This past January the St. Louis area was braced for the worst. With the pending shutdown of Highway 40-61 (I-64 if you prefer) from 170 to 270, everyone was changing their driving habits in anticipation of the change. It turns out that the impact was less than expected. So much less that many people have reverted back to their old habits. Unfortunately, the exaggerated impact of the Phase 1 closure has most people ill prepared for what is to come with Phase 2. Originally, the section of the highway from Highway 170 to Kingshighway was supposed to be closed just after the first of the upcoming year. But to everyone’s surprise, things are well ahead of schedule. So far ahead that these closures could actually take place as soon as the end of November. That’s only about three weeks away. The funny thing is that I haven’t really heard anyone talking about the closure this time. Its going to get messy.
Consider this: When Phase 1 closed down the highway from 170 to 270, drivers could simply use these two North-South corridors to Highways 70, 44 or 55 and bypass the closed areas. MoDot had expanded the capacity of these highways in anticipation of the increased traffic and they handled these increase well.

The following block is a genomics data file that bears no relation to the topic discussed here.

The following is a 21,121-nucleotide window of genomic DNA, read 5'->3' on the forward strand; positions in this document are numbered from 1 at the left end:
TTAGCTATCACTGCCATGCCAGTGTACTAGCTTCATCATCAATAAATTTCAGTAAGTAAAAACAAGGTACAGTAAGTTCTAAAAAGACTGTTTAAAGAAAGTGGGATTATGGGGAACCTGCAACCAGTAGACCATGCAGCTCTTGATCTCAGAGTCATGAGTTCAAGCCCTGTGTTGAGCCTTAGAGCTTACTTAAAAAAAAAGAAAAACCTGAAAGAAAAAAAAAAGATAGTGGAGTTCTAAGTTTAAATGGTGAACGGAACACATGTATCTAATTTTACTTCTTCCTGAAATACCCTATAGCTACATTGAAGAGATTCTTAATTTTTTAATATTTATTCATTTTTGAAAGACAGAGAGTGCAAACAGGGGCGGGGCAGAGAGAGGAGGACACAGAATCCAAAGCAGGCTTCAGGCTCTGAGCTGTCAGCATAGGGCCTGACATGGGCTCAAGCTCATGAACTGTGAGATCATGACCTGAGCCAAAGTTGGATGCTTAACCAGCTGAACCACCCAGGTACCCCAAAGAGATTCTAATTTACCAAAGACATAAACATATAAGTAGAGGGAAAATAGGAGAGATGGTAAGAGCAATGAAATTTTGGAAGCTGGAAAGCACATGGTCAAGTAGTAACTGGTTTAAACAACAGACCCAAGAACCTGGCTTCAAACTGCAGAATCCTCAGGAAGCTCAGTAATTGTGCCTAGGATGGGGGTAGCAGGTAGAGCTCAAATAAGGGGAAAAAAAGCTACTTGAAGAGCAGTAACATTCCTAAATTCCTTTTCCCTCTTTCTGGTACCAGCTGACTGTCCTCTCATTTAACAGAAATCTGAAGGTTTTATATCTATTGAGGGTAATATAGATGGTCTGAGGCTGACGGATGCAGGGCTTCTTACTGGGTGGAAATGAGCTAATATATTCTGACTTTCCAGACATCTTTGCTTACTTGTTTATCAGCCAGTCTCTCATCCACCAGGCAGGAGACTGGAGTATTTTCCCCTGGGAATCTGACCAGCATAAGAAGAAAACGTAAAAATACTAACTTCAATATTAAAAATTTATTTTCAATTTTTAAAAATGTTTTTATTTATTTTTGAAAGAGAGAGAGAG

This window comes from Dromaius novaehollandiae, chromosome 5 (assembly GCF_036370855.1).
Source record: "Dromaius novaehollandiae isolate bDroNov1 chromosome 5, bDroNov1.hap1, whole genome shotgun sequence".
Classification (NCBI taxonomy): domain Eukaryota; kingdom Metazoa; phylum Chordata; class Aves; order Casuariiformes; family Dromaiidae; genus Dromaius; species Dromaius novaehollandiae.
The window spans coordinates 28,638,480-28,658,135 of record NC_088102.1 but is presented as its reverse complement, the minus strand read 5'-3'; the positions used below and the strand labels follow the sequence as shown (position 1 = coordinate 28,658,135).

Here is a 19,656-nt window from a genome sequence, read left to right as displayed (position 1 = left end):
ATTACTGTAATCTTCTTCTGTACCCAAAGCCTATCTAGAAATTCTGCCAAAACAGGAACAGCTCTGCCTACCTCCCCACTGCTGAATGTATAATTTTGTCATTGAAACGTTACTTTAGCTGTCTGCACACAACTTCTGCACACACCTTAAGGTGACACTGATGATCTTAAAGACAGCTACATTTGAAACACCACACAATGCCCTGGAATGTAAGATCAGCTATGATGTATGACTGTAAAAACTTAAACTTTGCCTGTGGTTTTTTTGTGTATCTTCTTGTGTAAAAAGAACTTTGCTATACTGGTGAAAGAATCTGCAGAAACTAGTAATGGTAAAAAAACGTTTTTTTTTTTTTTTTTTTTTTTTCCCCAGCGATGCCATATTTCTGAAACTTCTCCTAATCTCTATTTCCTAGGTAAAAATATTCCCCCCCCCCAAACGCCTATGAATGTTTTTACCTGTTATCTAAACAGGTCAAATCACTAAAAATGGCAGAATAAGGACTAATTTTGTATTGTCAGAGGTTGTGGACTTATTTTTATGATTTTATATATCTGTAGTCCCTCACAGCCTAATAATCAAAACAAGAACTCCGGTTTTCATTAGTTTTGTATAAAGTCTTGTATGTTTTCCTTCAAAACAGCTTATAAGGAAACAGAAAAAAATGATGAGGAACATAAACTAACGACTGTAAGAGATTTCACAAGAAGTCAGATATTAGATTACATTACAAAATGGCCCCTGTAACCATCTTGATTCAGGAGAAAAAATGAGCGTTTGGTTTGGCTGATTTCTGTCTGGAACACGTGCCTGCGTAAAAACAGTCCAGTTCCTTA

The upcoming Phase won’t offer as many options. Eastbound drivers on the newly opened section of 40 will either be forced to go northward along 170 when they hit the end of the highway or they will have to go onto one of the side streets. Westbound traffic will be stopped at Kingshighway, which is a large road, but certainly not ready for the massive influx of traffic it is about to get. As a result, Vandeventer and Grand will also see major increases in traffic flow. Jefferson would probably feel this effect as well if the powers that be hadn’t decided to choose to tear down the Jefferson bridge going over the old railways. This means that all this traffic will be funneled onto three streets. And Vandeventer intersects with Kingshighway at Highway 44 so that is going to be a mess. In short, this is going to be a lot worse.
The good news is that planners believe an early start on this next section of construction could see the project completed as early at October 2009 rather than January 2010. Still, its going to be a long 11 months. Hopefully Metrolink and the businesses along the new traffic cut-throughs will really get an influx of patrons. This could be really good for Midtown and the Forest Park Southeast businesses along Manchester. It will be interesting to see the impact on these areas in the coming months. For more information on this project, check out the official website.